Meanwhile it was necessary for the government to do something The language question. for the Czechs and the other Slavs, on whose support they depended for their majority. The influence of the government became more favourable to them in the matter of language, and this caused the struggle of nationalities to assume the first place in Austrian public life - a place which it has ever since maintained. The question of language becomes a political one, so far as it concerns the use of different languages in the public offices and law courts, and in the schools. There never was any general law laying down clear and universal rules, but since the time of Joseph II. German had been the ordinary language of the government. All laws were published in German; German was the sole language used in the central public offices in Vienna, and the language of the court and of the army; moreover, in almost every part of the monarchy it had become the language of what is called the internal service in the public offices and law courts; all books and correspondence were kept in German, not only in the German districts, but also in countries such as Bohemia and Galicia. The bureaucracy and the law courts had therefore become a network of German-speaking officialism extending over the whole country; no one had any share in the government unless he could speak and write German. The only exception was in the Italian districts; not only in Italy itself (in Lombardy, and afterwards in Venetia), but in South Tirol, Trieste, Istria and Dalmatia, Italian has always been used, even for the internal service of the government offices, and though the actual words of command are now given in German and the officers are obliged to know Serbo-Croatian it remains to this day the language of the Austrian navy.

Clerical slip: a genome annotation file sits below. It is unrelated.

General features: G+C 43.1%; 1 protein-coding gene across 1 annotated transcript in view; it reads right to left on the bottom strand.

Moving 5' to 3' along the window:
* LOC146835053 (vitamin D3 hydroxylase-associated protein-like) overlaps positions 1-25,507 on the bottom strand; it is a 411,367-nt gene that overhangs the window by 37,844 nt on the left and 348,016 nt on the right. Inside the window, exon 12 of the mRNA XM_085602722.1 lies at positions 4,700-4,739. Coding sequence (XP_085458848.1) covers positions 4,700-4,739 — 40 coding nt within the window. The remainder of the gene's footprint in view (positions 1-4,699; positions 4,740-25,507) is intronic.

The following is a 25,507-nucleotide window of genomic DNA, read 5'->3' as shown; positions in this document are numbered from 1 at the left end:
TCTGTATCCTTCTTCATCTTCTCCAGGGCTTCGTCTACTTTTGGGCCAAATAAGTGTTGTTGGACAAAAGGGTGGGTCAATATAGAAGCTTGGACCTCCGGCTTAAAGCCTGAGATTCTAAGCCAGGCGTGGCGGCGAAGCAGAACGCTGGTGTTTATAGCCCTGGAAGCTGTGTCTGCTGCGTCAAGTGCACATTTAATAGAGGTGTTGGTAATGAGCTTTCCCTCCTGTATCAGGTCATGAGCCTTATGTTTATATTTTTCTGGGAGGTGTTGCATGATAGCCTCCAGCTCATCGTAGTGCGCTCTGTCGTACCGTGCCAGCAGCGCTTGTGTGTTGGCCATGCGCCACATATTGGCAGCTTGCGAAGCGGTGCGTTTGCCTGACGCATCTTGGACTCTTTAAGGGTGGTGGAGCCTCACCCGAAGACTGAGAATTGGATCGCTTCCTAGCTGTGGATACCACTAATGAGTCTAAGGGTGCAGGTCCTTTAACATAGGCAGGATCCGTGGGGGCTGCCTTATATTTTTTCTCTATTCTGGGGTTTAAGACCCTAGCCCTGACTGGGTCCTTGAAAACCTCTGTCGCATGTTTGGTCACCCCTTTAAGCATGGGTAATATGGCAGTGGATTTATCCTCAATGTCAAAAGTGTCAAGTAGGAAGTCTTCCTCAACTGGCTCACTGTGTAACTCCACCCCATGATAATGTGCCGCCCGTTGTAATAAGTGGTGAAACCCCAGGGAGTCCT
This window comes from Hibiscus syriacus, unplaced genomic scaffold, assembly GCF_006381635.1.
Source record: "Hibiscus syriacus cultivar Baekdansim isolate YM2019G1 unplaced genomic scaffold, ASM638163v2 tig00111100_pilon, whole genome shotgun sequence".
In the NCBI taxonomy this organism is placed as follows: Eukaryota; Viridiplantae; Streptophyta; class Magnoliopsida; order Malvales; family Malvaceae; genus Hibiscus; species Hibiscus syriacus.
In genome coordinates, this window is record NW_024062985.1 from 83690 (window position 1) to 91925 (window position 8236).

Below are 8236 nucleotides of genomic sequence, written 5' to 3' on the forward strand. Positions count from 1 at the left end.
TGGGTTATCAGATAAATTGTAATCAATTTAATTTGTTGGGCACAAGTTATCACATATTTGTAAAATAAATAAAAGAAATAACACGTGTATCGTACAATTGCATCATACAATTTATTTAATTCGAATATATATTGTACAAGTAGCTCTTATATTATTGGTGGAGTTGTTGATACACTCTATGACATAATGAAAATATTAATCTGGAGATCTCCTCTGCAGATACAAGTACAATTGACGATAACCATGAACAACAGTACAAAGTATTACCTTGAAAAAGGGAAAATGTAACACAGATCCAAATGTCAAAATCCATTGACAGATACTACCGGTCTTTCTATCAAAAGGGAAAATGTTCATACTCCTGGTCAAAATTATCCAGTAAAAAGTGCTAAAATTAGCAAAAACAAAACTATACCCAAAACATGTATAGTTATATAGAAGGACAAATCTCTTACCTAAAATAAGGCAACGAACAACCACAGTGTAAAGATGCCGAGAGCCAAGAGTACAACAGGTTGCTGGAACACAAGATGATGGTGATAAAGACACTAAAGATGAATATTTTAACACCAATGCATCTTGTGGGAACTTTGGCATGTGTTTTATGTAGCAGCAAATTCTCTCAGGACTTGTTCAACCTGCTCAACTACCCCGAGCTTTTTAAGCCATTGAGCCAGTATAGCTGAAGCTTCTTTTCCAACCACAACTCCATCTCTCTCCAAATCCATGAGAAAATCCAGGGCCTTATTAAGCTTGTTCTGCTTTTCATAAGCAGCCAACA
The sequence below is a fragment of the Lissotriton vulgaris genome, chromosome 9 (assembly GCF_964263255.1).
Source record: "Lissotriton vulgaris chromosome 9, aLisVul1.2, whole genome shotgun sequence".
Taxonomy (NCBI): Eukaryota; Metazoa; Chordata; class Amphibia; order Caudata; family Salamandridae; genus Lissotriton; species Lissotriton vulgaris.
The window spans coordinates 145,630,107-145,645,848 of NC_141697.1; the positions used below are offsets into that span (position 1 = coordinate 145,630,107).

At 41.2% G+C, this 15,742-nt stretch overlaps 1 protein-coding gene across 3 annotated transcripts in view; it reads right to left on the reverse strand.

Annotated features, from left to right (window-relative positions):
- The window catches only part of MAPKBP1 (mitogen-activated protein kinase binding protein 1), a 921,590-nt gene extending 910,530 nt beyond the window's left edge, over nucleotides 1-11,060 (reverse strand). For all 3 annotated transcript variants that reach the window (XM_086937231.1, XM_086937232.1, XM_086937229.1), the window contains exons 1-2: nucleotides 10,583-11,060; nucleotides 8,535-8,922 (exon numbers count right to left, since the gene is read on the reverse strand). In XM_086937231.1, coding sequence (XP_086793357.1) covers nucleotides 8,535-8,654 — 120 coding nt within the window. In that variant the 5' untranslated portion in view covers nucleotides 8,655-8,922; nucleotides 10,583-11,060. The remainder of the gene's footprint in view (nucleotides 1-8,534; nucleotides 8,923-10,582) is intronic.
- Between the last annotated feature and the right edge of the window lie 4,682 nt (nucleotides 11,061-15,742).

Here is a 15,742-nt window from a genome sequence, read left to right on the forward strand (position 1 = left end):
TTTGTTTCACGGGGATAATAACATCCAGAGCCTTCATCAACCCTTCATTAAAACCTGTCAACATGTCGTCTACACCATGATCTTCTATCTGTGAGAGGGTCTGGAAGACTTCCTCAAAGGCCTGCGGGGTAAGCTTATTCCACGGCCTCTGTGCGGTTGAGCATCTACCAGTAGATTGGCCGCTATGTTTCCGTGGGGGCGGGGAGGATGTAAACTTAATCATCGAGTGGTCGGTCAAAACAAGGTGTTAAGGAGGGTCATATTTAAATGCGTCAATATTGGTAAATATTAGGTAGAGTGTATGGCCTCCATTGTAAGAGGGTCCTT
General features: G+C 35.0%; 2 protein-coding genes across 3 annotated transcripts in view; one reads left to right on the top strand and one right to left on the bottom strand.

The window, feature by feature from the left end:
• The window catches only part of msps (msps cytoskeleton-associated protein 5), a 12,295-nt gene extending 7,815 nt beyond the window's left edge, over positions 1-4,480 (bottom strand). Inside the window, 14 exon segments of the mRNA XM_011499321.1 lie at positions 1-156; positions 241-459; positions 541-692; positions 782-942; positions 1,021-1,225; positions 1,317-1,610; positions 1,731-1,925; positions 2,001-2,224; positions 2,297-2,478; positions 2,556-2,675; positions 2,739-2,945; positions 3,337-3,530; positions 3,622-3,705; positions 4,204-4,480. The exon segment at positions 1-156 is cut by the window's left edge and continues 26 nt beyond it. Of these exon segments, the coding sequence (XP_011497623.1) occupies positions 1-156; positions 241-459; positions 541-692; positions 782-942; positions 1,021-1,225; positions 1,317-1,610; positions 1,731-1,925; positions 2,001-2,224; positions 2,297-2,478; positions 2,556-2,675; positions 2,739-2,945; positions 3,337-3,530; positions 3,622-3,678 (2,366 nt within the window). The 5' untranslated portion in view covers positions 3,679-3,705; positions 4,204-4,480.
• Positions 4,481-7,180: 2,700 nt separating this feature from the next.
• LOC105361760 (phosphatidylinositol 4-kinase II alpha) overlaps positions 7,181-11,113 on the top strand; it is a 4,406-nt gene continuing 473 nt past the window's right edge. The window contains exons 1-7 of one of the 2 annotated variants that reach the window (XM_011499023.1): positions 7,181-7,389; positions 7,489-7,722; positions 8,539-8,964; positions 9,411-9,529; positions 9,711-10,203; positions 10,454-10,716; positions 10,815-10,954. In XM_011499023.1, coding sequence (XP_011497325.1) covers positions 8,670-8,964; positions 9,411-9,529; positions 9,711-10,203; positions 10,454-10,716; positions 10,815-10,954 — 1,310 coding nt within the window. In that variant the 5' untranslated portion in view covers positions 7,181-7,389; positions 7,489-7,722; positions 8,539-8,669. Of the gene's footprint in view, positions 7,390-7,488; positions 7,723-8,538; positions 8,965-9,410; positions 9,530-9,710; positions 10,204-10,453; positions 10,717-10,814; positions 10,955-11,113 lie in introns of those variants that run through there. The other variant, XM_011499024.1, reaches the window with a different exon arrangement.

Any interference with the use of German would be a serious blow to the cause of those who hoped to Germanize the whole empire. Since 1867 the old rules have been maintained absolutely as regards the army, and German has also, as required by the military authorities, become the language of the railway administration. It remains the language of the central offices in Vienna, and is the usual, though not the only, language used in the Reichsrath. In 1869 a great innovation was made, when Polish was introduced throughout the whole of Galicia as the normal language of government; and since that time the use of German has almost entirely disappeared in that territory. Similar innovations have also begun, as we shall see, in other parts.

Different from this is what is called the external service. Even in the old days it was customary to use the language of the district in communication between the government offices and private individuals, and evidence could be given in the law courts in the language generally spoken. This was not the result of any law, but depended on administrative regulations of the government service; it was practically necessary in remote districts, such as Galicia and Bukovina, where few of the population understood German. In some places a Slav-speaking individual would himself have to provide the interpreter, and approach the government in German. Local authorities, e.g. town councils and the diets, were free to use what language they wished, and in this matter the Austrian government has shown great liberality. The constitution of 1867 laid down a principle of much importance, by which previous custom became established as a right. Article 19 runs: "All races of the empire have equal rights, and every race has an inviolable right to the preservation and use of its own nationality and language. The equality of all customary (landesüblich) languages in school, office and public life, is recognized by the state.